For a variety of reasons, some adults keep jarred and frozen baby food on hand, in their homes, as a guilty pleasure.
Some see it as a wholesome and convenient snack or side dish, when they’re on the go. Others enjoy it for the nostalgia factor. Some even use pureed fruits and veggies as a diet aid as they are almost always fat free and the serving size is smaller than a pudding cup (most range from 45 to 140 calories).
Teresa Paonessa, who runs R.E.D. Lifestyle Group, a company that represents fitness professionals, says people, “think I’m nuts, but they say they want a flat stomach [like mine] by summer and I tell them this is what they have to do. I sell it as a portion-controlled snack, not as baby food.”
Dietitian and author, Rosie Schwartz, doesn’t believe baby food will ever develop into a true diet trend. “I think people won’t eat [baby food] because it is really bland. It has no spices and no salt.”
Schwartz is a proponent of portion control, but believes people need to be responsible for it themselves. She feels that eating baby food as a means to control portion size is, “extreme”.
She also points out that baby food is processed in a way that extracts some of the nutrients we need as adults, “If someone is eating only applesauce, they’re missing flavonoids in the peel. With peaches, it’s the same thing. The pigments in the peel offer anthocyanins and other nutrients.”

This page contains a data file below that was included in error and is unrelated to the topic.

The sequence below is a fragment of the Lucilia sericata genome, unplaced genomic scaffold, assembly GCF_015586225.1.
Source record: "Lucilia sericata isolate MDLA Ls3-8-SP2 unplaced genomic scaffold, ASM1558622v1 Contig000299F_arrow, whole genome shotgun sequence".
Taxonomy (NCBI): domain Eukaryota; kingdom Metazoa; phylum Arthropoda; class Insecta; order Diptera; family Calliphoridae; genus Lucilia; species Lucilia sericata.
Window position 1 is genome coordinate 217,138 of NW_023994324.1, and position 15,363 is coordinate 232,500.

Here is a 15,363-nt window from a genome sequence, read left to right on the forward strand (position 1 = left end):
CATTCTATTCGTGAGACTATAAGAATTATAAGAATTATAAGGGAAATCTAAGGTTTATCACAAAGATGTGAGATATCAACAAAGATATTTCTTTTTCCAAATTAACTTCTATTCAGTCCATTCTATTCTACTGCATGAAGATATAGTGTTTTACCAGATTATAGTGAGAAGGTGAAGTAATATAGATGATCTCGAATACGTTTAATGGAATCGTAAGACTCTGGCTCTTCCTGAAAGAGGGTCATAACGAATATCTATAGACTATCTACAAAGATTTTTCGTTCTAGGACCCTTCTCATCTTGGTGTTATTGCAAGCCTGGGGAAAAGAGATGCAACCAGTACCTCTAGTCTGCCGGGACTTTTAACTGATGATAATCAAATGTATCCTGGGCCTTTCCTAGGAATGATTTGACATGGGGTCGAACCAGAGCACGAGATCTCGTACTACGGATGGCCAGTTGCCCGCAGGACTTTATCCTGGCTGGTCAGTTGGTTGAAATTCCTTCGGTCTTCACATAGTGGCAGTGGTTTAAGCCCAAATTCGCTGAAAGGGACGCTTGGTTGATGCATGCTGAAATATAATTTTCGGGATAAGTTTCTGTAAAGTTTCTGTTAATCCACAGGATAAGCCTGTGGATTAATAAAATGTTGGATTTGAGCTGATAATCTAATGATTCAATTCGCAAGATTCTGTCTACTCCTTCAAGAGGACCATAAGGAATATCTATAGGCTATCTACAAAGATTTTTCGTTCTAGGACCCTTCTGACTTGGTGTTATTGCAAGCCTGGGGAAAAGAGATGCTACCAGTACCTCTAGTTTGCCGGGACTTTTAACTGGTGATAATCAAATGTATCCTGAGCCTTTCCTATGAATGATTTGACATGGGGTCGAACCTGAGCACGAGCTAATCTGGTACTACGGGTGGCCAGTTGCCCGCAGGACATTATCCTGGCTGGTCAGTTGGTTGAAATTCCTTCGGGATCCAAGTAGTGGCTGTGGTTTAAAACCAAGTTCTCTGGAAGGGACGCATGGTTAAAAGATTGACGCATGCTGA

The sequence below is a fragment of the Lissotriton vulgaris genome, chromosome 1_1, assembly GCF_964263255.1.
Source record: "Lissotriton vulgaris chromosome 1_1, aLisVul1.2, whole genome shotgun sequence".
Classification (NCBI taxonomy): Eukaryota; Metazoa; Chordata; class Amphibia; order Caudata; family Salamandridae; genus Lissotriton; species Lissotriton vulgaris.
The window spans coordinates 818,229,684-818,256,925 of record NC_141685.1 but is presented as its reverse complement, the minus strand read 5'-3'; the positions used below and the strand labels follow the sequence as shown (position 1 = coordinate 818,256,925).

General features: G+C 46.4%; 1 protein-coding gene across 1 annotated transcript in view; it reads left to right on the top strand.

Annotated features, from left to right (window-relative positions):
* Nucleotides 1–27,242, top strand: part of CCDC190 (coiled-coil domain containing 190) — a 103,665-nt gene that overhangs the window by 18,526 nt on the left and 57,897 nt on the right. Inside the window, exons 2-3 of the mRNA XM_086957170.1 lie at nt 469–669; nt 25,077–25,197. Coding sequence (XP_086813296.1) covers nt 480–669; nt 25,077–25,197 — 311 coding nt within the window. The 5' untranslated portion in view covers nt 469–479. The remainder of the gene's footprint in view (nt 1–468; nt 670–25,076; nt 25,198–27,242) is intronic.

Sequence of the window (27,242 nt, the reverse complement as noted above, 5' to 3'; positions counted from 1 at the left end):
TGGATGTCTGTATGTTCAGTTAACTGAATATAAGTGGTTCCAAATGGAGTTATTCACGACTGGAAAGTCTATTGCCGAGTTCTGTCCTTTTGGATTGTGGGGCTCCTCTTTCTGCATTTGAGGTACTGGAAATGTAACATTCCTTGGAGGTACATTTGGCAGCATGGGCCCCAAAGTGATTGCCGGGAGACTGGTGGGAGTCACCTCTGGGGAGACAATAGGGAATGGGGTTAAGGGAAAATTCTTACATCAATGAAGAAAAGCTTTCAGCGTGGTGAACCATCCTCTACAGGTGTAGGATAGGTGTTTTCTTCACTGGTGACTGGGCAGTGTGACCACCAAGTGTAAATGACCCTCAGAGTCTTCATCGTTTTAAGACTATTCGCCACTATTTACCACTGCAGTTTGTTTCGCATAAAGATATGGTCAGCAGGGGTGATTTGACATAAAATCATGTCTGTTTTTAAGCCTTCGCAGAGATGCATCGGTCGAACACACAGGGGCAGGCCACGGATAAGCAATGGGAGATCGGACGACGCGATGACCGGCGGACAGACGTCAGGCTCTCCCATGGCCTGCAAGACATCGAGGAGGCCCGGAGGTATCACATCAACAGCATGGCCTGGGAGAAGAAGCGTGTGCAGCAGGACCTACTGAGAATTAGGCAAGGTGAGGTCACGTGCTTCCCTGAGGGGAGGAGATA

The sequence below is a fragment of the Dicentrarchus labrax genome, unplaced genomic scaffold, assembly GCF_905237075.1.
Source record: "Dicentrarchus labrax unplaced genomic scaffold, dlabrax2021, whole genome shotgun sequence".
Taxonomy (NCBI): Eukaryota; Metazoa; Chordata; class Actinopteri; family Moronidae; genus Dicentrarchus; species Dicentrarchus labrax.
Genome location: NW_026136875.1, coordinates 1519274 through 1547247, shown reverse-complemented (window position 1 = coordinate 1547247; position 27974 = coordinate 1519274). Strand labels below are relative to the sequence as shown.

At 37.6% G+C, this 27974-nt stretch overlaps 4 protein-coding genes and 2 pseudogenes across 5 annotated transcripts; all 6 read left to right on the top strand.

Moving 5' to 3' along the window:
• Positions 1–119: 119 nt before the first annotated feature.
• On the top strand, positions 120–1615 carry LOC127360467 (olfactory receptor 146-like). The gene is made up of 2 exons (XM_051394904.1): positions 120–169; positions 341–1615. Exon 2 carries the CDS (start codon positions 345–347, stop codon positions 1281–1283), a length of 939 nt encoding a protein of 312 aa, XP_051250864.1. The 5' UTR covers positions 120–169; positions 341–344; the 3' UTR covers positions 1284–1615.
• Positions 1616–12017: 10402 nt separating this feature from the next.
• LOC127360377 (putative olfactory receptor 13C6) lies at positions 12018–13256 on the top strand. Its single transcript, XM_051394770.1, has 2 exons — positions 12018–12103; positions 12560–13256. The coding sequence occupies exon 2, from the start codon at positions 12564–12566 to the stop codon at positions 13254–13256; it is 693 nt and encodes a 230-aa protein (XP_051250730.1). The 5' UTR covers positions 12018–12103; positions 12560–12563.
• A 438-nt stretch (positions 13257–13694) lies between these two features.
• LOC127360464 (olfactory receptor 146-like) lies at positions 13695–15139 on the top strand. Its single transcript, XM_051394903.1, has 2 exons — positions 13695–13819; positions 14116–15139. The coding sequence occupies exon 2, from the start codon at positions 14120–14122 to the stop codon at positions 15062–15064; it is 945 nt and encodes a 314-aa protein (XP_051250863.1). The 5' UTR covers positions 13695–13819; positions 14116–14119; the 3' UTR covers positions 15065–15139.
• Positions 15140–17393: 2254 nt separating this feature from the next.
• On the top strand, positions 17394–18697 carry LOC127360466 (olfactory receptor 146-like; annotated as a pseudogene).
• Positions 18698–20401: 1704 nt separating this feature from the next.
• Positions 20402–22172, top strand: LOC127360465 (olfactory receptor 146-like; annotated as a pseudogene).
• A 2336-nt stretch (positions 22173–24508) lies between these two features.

And while it may only be a small number of people who actually eat baby food one company, Sweet Pea Baby Food, is working to eliminate some of the stigma associated with adults consuming baby food.
Under tips and tricks, Sweet Pea suggests freezing the cookies for teething children, enjoying them with a cup of tea or coffee, and sandwiching them around ice cream for a tasty desert, at any age.
The packaging is not overly infantile and there isn’t a baby’s face to be seen anywhere. Sweet Pea knows grownups are eating the cookies; now they want us to stop being embarrassed by it.
It’s unlikely that it will ever be fashionable to eat dinner out of tiny jars, but the cookies could catch on. For now, some adults will continue to eat their fruits and veggies as a mush, and love every bite.– Jen R, Staff Writer.
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